2023 NFL Draft Rookie Profile: Luke Musgrave (Fantasy Football)

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Tight end may be the most fickle position in all of fantasy football. Unless you roster Travis Kelce, it’s tough to be completely confident in the position on a weekly basis. At some point, however, even Zeus himself will begin to diminish and we’ll have to look toward the future of the position. It’s a fool’s errand to attempt to predict the next Kelce, but the 2023 tight end draft class is arguably the best we’ve seen in recent history. Luke Musgrave may not be at the top of said class right now, but he has the potential to become the best of the bunch. Let’s dive into his college production, athletic measurables, and film.

Editors Note: This article is part of our Rookie Profile series going on until the 2023 NFL Draft. For more on each rookie, check out Andy, Mike, and Jason’s exclusive rookie rankings and production profiles found only in the Dynasty Pass, part of the UDK+ for 2023.

College Production

Year Games Rec Yards Yards/Rec Rec TDs
2019 2 2 18 9.0 0
2020 6 12 142 11.8 0
2021 10 22 304 13.8 1
2022 2 11 189 15.4 1

Musgrave was a three-star recruit out of Bend, Oregon, having also competed in track, lacrosse, and super giant slalom alpine ski racing in high school. While his father (Doug) and uncle (Bill) played football at Oregon, Luke signed on with in-state rival Oregon State. He got on the field for 12 games as a true freshman but caught just two passes for 18 yards on 59 snaps. He took a step forward as a sophomore, catching 12 passes for 142 yards in the COVID-shortened 2020 season.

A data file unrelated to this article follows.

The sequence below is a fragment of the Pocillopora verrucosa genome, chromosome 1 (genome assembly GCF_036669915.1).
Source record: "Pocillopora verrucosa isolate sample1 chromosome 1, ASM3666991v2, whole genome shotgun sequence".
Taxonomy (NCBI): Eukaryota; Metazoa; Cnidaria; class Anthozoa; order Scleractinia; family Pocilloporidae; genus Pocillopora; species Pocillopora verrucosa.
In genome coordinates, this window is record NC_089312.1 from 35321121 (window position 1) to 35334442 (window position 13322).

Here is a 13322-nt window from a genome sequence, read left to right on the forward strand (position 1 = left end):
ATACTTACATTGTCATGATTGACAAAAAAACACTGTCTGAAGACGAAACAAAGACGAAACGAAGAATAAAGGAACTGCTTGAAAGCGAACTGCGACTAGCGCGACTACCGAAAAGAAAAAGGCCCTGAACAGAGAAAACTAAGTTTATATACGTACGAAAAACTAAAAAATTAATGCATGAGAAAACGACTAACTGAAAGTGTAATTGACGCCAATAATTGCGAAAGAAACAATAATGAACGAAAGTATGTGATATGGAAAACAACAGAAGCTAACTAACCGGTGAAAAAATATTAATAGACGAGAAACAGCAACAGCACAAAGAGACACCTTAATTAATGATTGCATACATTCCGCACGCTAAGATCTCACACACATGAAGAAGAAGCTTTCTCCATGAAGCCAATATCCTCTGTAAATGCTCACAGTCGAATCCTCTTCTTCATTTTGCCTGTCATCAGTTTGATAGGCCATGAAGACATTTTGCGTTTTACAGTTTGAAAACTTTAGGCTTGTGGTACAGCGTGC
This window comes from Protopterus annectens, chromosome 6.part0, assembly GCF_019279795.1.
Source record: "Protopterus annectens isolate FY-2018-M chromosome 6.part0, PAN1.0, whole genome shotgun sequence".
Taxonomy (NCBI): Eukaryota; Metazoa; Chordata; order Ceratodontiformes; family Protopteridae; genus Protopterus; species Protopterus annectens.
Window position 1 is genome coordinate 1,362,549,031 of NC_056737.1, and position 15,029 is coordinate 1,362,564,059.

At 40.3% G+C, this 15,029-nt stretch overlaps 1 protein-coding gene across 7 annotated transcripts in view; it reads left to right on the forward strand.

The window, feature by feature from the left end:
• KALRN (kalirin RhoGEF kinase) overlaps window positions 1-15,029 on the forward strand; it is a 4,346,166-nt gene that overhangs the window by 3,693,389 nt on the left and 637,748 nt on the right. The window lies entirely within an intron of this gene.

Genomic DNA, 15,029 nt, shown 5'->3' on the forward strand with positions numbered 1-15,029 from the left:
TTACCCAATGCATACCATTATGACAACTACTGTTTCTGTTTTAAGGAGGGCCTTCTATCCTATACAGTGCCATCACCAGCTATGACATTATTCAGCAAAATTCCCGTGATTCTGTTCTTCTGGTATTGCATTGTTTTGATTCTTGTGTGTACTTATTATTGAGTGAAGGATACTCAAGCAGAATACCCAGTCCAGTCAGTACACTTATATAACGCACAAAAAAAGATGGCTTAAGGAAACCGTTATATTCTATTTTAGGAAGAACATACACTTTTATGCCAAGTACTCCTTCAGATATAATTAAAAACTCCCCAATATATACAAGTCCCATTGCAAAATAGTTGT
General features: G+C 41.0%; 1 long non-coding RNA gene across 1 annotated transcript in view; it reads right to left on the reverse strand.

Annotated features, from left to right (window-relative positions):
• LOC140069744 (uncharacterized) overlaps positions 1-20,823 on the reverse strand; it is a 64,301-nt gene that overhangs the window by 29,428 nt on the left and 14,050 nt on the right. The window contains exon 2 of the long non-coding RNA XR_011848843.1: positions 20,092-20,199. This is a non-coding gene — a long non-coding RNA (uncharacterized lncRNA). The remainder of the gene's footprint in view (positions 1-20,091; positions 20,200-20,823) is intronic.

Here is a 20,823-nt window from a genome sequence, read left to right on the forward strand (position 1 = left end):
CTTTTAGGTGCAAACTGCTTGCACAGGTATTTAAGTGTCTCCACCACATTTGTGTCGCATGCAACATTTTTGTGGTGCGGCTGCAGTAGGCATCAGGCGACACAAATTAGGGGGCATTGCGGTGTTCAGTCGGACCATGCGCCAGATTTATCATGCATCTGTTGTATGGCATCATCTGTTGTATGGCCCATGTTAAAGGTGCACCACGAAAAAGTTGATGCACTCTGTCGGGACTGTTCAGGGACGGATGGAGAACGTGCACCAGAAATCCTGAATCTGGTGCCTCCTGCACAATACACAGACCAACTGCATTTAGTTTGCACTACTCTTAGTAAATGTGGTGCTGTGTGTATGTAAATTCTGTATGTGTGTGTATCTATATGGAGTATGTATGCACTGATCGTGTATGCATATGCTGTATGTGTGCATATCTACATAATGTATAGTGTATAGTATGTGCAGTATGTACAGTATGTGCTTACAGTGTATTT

He broke out in 2021 with 304 receiving yards on 22 catches. It was a strong enough season to land him on the preseason Mackey Award watch list heading into 2022. He came out of the gate on fire to start his final season, exploding for over 80 receiving yards in each of his first two games. That accounted for a massive 42% team receiving yard share and 41% dominator rating, though in a very small sample. Unfortunately, he suffered a knee injury that would end up costing him the remainder of the season. While he never got back to play for the Beavers, he was healthy enough to participate in the Senior Bowl in early February.


Height Weight 40-Yard Dash  Vertical Broad
6’6” 253 lbs 4.61 sec 36” 10’5”

At 6’6” and 253 pounds, Musgrave is slightly larger than the average NFL TE1 college average found in the UDK+ Dynasty Pass. That requisite size, combined with his 4.61-second 40-yard time, gives him a 93rd-percentile speed score. His vertical and broad jumps are also well above average, combining to give him a 92nd-percentile explosiveness score. It’s safe to say that Musgrave has all the physical tools to play tight end at the NFL level.

What’s on Tape

Games Viewed: Fresno State (2022), Boise State (2022), Oregon (2021), Senior Bowl (2022)

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1. Musgrave lines up all over the field